woman walking on a railway track away from camera

Reclaiming the Passive Voice: Stories of Women Who Leave Landscape Architecture

Call for Participants!

Do you have a landscape architecture background but work in an alternative career? Are you a landscape architect considering a career change? Or have you considered leaving the profession of landscape architecture in the past? If you self-identify as a woman and one of these scenarios are true for you, I’d like to invite you to participate in this research study.

Your story of a lost, unfulfilled, or redirected landscape architecture path is valuable, even in landscape architecture—and especially important in the broader context of place making! Your participation is voluntary and will involve a video call interview, which will take about one hour of your time. Excerpts of the interview may be used in research outcomes but your identity will remain confidential (i.e., your name will not appear in any publications, presentations, etc.). See below for more project details.

If you are interested in participating, please send me a note through my contact form or to: reclaimpassivevoice@gmail.com

Project Theory

As the common saying goes, “history is written by the victors.” In every profession are biographies of those who flourished. Landscape architecture is no different: Frederick Law Olmsted, Dan Kiley, Lawrence Halprin, Cornelia Oberlander, etc. Yet in the age of equity conscientiousness, what does it still mean to succeed? If success means to have your voice heard within a system, then is there still value to the stories of those who don’t succeed? Can we still hear their voices—the ones who believe that they have been abandoned, the ones who accept a different definition of success, the ones who leave in disillusionment, or the ones who leave for greener pastures?

In her renowned essay “Can the Subaltern Speak?” feminist scholar Gayatri Chakravorty Spivak argues that under our world’s (post-)colonial structure, specifically, in the industry of knowledge production, the subaltern cannot speak.1 The one who speaks, as a representative of the subaltern, either already possesses authoritative powers or must operate within the constraints of the hegemonic narrative. Therefore, the subaltern is not just anyone labelled as “marginalized” in a social system but anyone who does not meet the requirements of the dominant culture.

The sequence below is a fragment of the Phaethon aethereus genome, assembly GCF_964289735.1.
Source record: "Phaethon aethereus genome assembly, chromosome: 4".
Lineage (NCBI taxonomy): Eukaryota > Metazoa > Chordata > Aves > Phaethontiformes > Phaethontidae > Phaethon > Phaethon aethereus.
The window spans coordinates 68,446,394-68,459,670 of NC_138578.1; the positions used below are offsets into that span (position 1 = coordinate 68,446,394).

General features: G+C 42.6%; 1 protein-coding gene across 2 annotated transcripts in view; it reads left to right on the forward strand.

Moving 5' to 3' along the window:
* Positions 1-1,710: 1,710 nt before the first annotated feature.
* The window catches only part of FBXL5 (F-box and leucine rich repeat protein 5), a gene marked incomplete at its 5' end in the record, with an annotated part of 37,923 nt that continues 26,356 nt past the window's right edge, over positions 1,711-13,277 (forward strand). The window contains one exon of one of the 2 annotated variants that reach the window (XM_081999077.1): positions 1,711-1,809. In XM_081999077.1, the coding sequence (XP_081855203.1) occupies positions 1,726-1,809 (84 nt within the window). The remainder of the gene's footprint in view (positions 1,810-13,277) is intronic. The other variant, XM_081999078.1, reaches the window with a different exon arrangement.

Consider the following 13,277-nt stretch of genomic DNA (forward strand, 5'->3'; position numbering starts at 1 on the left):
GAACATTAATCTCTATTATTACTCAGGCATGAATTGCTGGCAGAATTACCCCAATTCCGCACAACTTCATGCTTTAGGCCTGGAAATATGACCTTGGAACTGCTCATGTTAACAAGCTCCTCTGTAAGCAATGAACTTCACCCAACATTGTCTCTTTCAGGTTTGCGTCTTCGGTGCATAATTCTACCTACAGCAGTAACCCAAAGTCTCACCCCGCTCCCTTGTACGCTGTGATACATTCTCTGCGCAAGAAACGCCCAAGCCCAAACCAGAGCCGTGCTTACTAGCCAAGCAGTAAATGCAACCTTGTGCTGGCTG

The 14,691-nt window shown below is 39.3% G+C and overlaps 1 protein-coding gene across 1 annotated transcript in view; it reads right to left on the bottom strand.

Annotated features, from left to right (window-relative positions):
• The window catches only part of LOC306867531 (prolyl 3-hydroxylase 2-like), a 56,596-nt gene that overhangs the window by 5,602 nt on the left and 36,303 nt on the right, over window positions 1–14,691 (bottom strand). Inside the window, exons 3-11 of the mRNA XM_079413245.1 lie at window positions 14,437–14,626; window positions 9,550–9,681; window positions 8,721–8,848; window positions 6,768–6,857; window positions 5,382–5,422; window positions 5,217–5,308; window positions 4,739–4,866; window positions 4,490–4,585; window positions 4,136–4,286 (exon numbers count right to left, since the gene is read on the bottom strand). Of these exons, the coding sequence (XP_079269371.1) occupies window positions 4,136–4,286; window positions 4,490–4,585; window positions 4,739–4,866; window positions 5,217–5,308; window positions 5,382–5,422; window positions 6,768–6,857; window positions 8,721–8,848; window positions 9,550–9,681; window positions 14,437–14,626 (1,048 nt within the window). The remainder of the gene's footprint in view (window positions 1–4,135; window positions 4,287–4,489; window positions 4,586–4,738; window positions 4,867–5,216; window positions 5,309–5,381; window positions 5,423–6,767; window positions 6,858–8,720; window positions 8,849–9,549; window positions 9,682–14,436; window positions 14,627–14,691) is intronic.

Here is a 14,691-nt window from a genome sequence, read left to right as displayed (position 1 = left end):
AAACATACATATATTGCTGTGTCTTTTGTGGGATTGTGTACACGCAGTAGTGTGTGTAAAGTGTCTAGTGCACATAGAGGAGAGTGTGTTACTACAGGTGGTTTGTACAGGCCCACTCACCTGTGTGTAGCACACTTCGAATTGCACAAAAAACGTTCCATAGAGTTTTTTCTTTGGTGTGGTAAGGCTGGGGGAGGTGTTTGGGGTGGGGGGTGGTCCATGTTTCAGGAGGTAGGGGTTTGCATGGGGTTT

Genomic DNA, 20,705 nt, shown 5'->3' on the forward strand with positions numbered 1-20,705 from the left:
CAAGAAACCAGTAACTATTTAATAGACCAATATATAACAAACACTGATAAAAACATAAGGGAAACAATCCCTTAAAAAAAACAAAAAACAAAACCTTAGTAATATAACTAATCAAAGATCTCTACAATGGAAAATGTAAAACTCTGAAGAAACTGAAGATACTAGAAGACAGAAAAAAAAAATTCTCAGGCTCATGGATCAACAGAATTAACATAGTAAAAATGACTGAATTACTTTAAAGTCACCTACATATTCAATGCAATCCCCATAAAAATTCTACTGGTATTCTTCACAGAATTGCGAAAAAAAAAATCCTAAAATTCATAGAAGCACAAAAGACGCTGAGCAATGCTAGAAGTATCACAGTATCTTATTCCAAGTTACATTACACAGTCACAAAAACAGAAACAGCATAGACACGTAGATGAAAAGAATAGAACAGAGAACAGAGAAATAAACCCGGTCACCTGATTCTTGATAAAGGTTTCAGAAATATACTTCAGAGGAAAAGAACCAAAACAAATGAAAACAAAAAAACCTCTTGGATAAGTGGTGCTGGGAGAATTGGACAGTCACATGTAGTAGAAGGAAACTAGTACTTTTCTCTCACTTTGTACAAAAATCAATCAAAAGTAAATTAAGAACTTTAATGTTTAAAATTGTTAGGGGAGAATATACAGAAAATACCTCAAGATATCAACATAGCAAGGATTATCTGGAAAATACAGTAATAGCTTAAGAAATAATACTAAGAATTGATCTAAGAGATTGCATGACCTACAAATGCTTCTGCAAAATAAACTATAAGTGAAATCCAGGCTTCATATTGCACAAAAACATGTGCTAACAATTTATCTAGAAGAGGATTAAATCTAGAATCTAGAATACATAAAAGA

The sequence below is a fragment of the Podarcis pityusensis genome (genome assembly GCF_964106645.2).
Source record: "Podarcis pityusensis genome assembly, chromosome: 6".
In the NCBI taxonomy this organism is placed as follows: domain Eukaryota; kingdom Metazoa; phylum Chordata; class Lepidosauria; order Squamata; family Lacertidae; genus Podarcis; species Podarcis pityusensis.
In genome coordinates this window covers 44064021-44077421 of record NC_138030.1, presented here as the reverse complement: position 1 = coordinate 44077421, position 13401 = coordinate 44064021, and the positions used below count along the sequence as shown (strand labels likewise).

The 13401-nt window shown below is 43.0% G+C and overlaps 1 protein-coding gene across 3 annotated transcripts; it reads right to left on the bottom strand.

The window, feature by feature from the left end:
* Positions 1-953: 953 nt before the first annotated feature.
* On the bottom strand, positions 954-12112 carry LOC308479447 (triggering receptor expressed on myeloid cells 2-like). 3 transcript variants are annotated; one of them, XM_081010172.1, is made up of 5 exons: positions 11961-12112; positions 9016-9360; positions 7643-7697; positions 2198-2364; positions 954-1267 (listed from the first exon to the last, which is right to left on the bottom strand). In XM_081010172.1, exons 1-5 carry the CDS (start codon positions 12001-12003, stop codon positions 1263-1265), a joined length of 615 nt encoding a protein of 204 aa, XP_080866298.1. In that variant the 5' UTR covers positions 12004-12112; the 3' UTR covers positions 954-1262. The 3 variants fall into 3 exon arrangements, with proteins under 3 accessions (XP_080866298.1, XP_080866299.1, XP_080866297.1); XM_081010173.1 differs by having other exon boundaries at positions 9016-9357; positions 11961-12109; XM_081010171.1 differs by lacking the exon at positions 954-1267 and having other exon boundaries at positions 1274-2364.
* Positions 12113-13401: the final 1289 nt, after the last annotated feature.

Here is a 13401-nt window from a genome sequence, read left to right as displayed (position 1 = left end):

To account for the constraints of our social structure, this project recognizes that gender inequality is a two-fold phenomenon: 1) a tension that can be documented in the lived experiences of women, and 2) a conflict within the deeper psychological patterns of our social consciousness that enable this inequality to manifest into our reality.

A look into gender archetypes

To address the deeper psychological patterns, we must look at archetypes. The concept of archetypes may seem esoteric for many people, but from a pragmatic perspective, archetypes are simply the basic building blocks of human relationality. Patriarchy and colonialism can be described as manifestations of the universal wounded father archetype who sees vulnerability as weakness. To cope with the perceived threat of disempowerment, the wounded father finds justification to deny the value of a person, group, or idea. Like a self-fulfilling prophecy, the subject of his marginalization is his needed counterpart: the archetypal mother (i.e., Mother Earth and the Nature of one’s own self). Therefore, the underlying gender imbalance of our society is not about gender per se, but rather about our collective psychological dismissal of the “feminine” archetype, also referred to as yin in Daoism or the anima in Jungian psychology. While the masculine archetype acts and creates structure, the feminine archetype participates in the world by feeling, flowing, and intuiting.